Does gloomy weather make you fat?

gloomyweather.jpgAccording to research published recently by the UK Telegraph (Why heavy weather makes you fat), the lack of sun during gloomy weather may reduce human production of Vitamin D and, in turn, shut off a mechanism which tells the brain when the stomach is full, resulting in weight gain:

Dieters struggling to shed a few pounds have a new excuse for failing to lose weight – the grey British weather.

Scientists claimed people who were overweight had lower levels of vitamin D, which is created when skin is exposed to sunlight.

The study found that low levels of the vitamin in blood interfered with the function of a hormone called leptin, which tells the brain when the stomach is full.

It means the nation’s waistlines are unlikely to get any slimmer this summer, with forecasters predicting more wet weather.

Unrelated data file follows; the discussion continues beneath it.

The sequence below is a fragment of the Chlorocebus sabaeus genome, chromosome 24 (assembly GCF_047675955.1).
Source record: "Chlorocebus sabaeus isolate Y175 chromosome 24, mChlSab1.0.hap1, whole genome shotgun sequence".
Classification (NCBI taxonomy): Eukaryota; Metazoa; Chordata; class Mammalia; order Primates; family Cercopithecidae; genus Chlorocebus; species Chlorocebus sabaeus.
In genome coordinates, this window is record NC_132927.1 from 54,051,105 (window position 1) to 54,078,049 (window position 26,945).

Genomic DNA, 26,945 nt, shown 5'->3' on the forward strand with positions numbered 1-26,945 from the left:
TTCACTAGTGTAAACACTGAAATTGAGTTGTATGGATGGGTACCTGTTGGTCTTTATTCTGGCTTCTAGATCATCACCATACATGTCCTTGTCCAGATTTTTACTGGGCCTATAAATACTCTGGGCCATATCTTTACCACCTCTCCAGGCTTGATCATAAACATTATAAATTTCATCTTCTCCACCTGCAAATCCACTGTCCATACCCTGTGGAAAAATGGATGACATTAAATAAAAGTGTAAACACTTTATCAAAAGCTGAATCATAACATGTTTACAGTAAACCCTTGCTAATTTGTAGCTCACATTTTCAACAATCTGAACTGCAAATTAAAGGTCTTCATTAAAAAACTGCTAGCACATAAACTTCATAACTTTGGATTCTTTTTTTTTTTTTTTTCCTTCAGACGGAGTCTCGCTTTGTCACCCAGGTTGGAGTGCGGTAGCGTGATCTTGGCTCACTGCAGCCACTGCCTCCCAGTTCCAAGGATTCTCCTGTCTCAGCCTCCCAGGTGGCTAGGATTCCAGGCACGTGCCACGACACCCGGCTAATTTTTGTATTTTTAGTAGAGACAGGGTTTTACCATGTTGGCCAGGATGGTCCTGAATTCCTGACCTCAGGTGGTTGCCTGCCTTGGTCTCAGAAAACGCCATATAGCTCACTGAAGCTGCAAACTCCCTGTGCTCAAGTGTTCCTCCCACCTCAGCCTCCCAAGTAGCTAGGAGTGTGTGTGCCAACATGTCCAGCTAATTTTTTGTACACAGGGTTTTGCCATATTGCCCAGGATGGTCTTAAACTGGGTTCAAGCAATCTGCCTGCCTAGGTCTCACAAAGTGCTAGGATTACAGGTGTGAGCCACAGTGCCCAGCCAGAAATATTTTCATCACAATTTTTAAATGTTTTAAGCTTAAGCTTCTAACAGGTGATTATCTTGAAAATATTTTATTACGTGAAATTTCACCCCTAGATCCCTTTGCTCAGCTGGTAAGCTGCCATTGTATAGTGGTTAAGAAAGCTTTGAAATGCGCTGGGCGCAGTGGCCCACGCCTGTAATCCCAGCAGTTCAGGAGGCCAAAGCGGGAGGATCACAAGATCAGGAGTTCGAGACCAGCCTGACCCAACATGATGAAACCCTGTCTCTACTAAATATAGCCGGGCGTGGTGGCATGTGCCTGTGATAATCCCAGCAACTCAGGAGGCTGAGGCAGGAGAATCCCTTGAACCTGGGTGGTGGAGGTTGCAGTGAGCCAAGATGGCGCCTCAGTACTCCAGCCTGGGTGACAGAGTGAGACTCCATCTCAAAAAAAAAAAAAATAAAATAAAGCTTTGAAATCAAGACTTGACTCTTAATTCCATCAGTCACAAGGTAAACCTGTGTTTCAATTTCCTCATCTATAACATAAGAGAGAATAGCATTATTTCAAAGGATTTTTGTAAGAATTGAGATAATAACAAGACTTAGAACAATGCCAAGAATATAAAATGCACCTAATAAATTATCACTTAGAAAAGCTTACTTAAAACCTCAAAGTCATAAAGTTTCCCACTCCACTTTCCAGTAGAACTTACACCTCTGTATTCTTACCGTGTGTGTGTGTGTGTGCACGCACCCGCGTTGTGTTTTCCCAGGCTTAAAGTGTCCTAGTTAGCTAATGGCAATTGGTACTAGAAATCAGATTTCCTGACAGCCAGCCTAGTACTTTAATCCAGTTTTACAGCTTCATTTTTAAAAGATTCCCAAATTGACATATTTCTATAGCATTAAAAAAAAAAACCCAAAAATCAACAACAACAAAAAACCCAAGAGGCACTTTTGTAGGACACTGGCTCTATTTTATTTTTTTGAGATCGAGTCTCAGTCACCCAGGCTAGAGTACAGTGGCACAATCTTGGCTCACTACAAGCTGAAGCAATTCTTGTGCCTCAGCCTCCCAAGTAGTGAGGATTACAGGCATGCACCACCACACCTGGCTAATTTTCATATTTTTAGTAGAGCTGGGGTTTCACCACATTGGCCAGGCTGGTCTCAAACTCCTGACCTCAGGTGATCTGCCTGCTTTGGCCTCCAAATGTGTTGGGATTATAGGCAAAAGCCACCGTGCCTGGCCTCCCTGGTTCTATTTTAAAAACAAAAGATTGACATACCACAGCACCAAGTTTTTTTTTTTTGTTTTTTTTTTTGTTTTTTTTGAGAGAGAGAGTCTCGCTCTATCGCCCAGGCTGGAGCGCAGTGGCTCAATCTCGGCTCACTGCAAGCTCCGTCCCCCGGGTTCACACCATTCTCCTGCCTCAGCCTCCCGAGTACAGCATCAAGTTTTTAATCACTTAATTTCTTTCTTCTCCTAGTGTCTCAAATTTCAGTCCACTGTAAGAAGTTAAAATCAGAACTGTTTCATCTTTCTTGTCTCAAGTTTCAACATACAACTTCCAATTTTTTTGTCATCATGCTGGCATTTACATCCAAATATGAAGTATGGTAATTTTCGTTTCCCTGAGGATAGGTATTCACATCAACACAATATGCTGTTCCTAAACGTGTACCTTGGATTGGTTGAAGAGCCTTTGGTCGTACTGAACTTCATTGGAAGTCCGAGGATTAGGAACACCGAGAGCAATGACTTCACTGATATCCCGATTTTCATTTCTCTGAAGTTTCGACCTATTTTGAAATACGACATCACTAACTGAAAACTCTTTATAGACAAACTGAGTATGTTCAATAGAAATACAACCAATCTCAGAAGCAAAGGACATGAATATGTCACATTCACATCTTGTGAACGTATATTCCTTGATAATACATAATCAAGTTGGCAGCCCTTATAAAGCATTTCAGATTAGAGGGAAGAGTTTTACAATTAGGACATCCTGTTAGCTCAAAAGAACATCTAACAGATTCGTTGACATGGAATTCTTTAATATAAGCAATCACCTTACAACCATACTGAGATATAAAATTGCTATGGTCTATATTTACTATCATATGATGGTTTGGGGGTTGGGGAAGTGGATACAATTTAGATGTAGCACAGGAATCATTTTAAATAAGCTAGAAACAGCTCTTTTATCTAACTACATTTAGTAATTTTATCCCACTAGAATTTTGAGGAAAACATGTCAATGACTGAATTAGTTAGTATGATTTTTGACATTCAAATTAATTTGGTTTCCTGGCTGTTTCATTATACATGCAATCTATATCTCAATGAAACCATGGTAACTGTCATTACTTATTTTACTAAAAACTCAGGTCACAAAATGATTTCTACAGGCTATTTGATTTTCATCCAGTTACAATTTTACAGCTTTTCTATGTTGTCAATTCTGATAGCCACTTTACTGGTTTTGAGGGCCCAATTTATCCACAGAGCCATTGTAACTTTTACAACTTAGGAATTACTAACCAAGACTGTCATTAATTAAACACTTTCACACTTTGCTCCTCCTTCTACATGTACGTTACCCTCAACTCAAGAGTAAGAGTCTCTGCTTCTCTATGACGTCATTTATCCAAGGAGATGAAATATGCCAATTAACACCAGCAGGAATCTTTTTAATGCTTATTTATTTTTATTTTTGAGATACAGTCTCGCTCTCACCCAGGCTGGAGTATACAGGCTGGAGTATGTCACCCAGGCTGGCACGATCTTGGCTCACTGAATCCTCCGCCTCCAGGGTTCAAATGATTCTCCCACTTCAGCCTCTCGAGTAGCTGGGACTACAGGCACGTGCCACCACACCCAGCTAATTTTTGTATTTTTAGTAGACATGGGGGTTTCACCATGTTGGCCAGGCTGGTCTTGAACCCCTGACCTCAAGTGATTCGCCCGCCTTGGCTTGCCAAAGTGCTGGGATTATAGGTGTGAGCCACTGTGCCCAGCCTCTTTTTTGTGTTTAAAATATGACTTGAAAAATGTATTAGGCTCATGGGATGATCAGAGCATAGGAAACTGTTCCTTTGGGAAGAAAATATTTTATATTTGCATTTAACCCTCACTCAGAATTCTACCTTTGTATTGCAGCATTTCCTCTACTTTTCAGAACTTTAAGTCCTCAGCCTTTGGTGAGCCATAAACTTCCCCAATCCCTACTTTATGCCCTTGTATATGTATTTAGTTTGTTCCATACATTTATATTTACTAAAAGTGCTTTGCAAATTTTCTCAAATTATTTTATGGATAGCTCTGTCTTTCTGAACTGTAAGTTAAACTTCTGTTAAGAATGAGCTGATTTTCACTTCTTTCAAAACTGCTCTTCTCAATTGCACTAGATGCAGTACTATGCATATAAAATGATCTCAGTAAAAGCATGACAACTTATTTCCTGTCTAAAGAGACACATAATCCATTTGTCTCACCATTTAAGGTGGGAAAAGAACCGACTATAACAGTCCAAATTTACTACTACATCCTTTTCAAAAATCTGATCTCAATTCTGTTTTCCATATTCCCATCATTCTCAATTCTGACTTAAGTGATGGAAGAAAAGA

Researchers at Aberdeen University found that obese people produced 10 per cent less vitamin D than people of average weight. The study also found that excess body fat absorbs vitamin D, stopping it entering the bloodstream.


It has been widely accepted that the sun is the best source of vitamin D – much better than supplements, so the conclusion seems valid. Additionally:

Dr Helen MacDonald, of Aberdeen University’s department of medicine and therapeutics, said: “Obese people had less vitamin D and the link between obesity and vitamin D deficiency was statistically significant.”

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